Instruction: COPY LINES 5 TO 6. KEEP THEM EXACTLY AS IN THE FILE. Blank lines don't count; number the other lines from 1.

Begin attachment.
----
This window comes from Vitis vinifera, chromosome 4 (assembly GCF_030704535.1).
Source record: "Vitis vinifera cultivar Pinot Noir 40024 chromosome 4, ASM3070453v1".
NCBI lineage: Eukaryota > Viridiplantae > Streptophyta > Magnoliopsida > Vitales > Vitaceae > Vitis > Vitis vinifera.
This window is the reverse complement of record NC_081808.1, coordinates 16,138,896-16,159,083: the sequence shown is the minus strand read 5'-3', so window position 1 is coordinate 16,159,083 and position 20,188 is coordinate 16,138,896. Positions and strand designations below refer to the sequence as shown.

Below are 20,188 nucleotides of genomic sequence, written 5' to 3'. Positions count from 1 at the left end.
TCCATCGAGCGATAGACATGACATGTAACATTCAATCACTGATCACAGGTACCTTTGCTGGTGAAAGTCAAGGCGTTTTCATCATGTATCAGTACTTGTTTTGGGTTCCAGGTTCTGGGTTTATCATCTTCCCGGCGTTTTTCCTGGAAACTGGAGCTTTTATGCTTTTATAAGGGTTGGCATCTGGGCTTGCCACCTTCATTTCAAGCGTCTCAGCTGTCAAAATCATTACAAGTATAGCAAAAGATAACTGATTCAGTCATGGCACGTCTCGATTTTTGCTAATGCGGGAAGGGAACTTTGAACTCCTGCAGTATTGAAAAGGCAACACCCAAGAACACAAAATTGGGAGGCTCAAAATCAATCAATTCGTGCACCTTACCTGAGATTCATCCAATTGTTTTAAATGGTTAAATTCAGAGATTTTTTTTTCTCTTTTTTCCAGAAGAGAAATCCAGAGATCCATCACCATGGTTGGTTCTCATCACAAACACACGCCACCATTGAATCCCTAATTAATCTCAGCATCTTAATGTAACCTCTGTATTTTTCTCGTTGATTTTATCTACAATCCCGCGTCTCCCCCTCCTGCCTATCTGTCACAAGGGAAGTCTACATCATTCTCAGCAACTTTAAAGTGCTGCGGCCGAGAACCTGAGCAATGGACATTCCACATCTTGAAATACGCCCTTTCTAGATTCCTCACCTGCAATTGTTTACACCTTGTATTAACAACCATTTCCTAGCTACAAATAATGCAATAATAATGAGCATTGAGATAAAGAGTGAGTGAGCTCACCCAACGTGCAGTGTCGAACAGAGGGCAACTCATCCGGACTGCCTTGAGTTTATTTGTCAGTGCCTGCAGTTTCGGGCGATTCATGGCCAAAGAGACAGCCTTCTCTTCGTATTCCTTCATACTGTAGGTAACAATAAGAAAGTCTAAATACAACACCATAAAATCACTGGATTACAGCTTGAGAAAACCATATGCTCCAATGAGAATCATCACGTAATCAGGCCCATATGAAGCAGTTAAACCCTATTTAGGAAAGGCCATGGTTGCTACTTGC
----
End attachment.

Below are 20,188 nucleotides of genomic sequence, written 5' to 3'. Positions count from 1 at the left end.
TCCATCGAGCGATAGACATGACATGTAACATTCAATCACTGATCACAGGTACCTTTGCTGGTGAAAGTCAAGGCGTTTTCATCATGTATCAGTACTTGTTTTGGGTTCCAGGTTCTGGGTTTATCATCTTCCCGGCGTTTTTCCTGGAAACTGGAGCTTTTATGCTTTTATAAGGGTTGGCATCTGGGCTTGCCACCTTCATTTCAAGCGTCTCAGCTGTCAAAATCATTACAAGTATAGCAAAAGATAACTGATTCAGTCATGGCACGTCTCGATTTTTGCTAATGCGGGAAGGGAACTTTGAACTCCTGCAGTATTGAAAAGGCAACACCCAAGAACACAAAATTGGGAGGCTCAAAATCAATCAATTCGTGCACCTTACCTGAGATTCATCCAATTGTTTTAAATGGTTAAATTCAGAGATTTTTTTTTCTCTTTTTTCCAGAAGAGAAATCCAGAGATCCATCACCATGGTTGGTTCTCATCACAAACACACGCCACCATTGAATCCCTAATTAATCTCAGCATCTTAATGTAACCTCTGTATTTTTCTCGTTGATTTTATCTACAATCCCGCGTCTCCCCCTCCTGCCTATCTGTCACAAGGGAAGTCTACATCATTCTCAGCAACTTTAAAGTGCTGCGGCCGAGAACCTGAGCAATGGACATTCCACATCTTGAAATACGCCCTTTCTAGATTCCTCACCTGCAATTGTTTACACCTTGTATTAACAACCATTTCCTAGCTACAAATAATGCAATAATAATGAGCATTGAGATAAAGAGTGAGTGAGCTCACCCAACGTGCAGTGTCGAACAGAGGGCAACTCATCCGGACTGCCTTGAGTTTATTTGTCAGTGCCTGCAGTTTCGGGCGATTCATGGCCAAAGAGACAGCCTTCTCTTCGTATTCCTTCATACTGTAGGTAACAATAAGAAAGTCTAAATACAACACCATAAAATCACTGGATTACAGCTTGAGAAAACCATATGCTCCAATGAGAATCATCACGTAATCAGGCCCATATGAAGCAGTTAAACCCTATTTAGGAAAGGCCATGGTTGCTACTTGC